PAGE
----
Japan Geoscience Union Meeting 2015

Presentation information


Symbol S (Solid Earth Sciences) » S-CG Complex & General

[S-CG60] Geofluids and dynamics in subduction zones

Mon. May 25, 2015 6:15 PM - 7:30 PM Convention Hall (2F)

Convener:*Ikuo Katayama(Department of Earth and Planetary Systems Science, Hiroshima University), Atsushi Okamoto(Graduate School of Environmental Studies), Tatsuhiko Kawamoto(Institute for Geothermal Sciences, Graduate School of Science, Kyoto University)

6:15 PM - 7:30 PM

[SCG60-P06] Mechanism of overpressure development in the Kazusa Group

Haruna MARUMO1, Sachiyo KANEKO2, Yukie TAMURA3, Shunsuke MITSUHASHI4, *Shin-ichi UEHARA2 (1.Graduate School of Science, Toho University, 2.Faculty of Science, Toho University, 3.Skylark CO., LTD., 4.Graduate School of Life and Environmental Sciences, Tsukuba University)

Keywords:the Kazusa Group, overpressurization, permeability, laboratory permeability measurement, numerical simulation

Abnormally high pore pressure zone may affect many properties and processes in underground, and thus it is important to study the mechanism of developing the high pore pressure zone. In mudstone formations of the Kazusa Group at the Boso peninsula, high porosity anomaly of approximately 5 to 20 % is observed, and this anomaly is suggested to have been generated by an abnormally excess pore pressure. However, the development process of the high pore pressure is still unknown. In general, pore pressure anomalies can develop through normal sedimentation-compaction process under some conditions of permeability and storage capacity, and/or sedimentation rate. In this study, we investigated how much pore pressure and porosity anomalies can develop just only by normal sedimentation-compaction process in the case of the Kazusa Group mudstone formation. Firstly we obtained effective pressure dependencies of permeability and porosity for siltstone specimens from the Kazusa Group by using laboratory experiments, and then carried out 1-D numerical simulation of pore pressure development during sedimentation-compaction processes using the parameters from the experiments.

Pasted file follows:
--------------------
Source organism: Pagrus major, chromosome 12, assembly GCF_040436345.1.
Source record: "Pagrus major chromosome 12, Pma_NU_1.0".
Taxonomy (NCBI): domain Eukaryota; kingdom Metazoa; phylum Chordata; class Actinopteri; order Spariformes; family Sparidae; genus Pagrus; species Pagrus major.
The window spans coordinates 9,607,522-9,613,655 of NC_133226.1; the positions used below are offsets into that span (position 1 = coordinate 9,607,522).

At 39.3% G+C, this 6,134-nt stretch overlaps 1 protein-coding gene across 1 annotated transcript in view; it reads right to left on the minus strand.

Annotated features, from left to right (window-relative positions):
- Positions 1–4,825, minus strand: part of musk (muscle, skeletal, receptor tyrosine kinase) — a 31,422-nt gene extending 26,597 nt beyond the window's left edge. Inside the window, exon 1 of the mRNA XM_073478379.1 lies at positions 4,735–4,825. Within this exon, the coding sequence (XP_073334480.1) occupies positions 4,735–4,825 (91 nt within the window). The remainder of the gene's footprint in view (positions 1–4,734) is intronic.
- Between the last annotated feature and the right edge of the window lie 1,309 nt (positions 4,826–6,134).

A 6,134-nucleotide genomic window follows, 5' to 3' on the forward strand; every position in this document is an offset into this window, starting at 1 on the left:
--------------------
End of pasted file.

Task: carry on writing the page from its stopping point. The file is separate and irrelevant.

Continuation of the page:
The rock samples used in the experiments were collected from outcrops at Umegase Formation (Fm.), Otadai Fm., Kiwada Fm., Ohara Fm. and Katsuura Fm. of the Kazusa group. The collected samples were shaped into a cylindrical shape about 40 mm in diameter and about 30 mm in height. The measurements were performed using an intra-vessel deformation fluid-flow apparatus at Toho University. Distilled water was used for pore fluid and confining pressure was applied by using oil. Permeability and porosity of siltstones were measured at room temperature and under effective pressures from 2 to 35 MPa. To obtain porosity under effective pressure, we measured a volume of water discharged from the specimen when confining pressure was applied. We measured permeability by monitoring flow rate through the specimen under the condition of constant pore pressure differences at the both side of the specimen. Measured porosity ranged from approximately 34 to 42 %, except for the specimens of Ohara Fm., porosity of which was up to 55 %, higher than others. Permeability ranged from 10-20 to 10-16 m2. We obtained the effective pressure dependencies of porosity and permeability for each specimen by fitting normal consolidation domains of the experimental results with some functions. We then simulated developments of pore pressure and porosity anomalies during sedimentation of silt(stone) layer up to the thickness of 3000 m. By using finite difference method, we discretized a differential equation modeling pore pressure developments by sedimentation-and-compaction, and diffusion in the vertical direction of pore pressure. The conditions for the simulation are as follows: the lower boundary of the calculation domain is impermeable, and pore pressure is constant at the upper boundary of the sediments. The sediment layer is initially 54 m in the thickness, and the initial pore pressure is hydrostatic (no pore pressure anomaly). Skempton's constant is 0.9. The sedimentation rate is constant, and we used three values, 4.0, 9.49, 40.0×10-4 m/year, estimated from the previous studies at the Kazusa Group. The results of the numerical simulations suggested that, pore pressure anomaly was increased as the depth was increased, and when the sedimentation rate was 9.49×10-4 m/year, developed maximum pore pressure and porosity anomaly ranged from 3 to 12 MPa and 0.5 to 6 %, respectively. As the sedimentation rate was increased, the anomalies were increased, and pore pressure and porosity anomalies were increased up to 18 MPa and 8 % when the sedimentation rate was 40.0×10-4 m/year. These results indicate that, when considering conditions for the Kazusa Group, pore pressure anomaly of more than 10 MPa and porosity anomaly of several percentages can develop.